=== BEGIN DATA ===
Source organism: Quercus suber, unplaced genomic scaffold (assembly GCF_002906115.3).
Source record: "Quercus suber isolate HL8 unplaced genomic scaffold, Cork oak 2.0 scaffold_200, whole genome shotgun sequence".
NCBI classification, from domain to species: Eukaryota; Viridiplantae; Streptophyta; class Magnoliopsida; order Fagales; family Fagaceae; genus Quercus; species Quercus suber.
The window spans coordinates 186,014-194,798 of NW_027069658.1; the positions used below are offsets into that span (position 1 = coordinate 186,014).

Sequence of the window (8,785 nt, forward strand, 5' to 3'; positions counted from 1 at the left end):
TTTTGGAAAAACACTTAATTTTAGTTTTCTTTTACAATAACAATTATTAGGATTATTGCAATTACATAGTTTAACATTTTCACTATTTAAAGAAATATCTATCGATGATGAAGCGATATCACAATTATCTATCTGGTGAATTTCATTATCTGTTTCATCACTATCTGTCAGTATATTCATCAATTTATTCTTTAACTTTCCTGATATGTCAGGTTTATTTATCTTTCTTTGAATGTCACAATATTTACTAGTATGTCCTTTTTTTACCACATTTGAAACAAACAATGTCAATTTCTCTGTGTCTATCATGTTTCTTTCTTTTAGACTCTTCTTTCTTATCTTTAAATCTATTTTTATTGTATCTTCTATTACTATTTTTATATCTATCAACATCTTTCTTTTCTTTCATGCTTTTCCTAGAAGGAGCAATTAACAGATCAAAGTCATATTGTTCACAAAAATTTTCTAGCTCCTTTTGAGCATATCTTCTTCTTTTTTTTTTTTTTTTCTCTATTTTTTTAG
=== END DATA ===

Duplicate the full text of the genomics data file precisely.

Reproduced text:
Source organism: Quercus suber, unplaced genomic scaffold (assembly GCF_002906115.3).
Source record: "Quercus suber isolate HL8 unplaced genomic scaffold, Cork oak 2.0 scaffold_200, whole genome shotgun sequence".
NCBI classification, from domain to species: Eukaryota; Viridiplantae; Streptophyta; class Magnoliopsida; order Fagales; family Fagaceae; genus Quercus; species Quercus suber.
The window spans coordinates 186,014-194,798 of NW_027069658.1; the positions used below are offsets into that span (position 1 = coordinate 186,014).

Sequence of the window (8,785 nt, forward strand, 5' to 3'; positions counted from 1 at the left end):
TTTTGGAAAAACACTTAATTTTAGTTTTCTTTTACAATAACAATTATTAGGATTATTGCAATTACATAGTTTAACATTTTCACTATTTAAAGAAATATCTATCGATGATGAAGCGATATCACAATTATCTATCTGGTGAATTTCATTATCTGTTTCATCACTATCTGTCAGTATATTCATCAATTTATTCTTTAACTTTCCTGATATGTCAGGTTTATTTATCTTTCTTTGAATGTCACAATATTTACTAGTATGTCCTTTTTTTACCACATTTGAAACAAACAATGTCAATTTCTCTGTGTCTATCATGTTTCTTTCTTTTAGACTCTTCTTTCTTATCTTTAAATCTATTTTTATTGTATCTTCTATTACTATTTTTATATCTATCAACATCTTTCTTTTCTTTCATGCTTTTCCTAGAAGGAGCAATTAACAGATCAAAGTCATATTGTTCACAAAAATTTTCTAGCTCCTTTTGAGCATATCTTCTTCTTTTTTTTTTTTTTTTCTCTATTTTTTTAG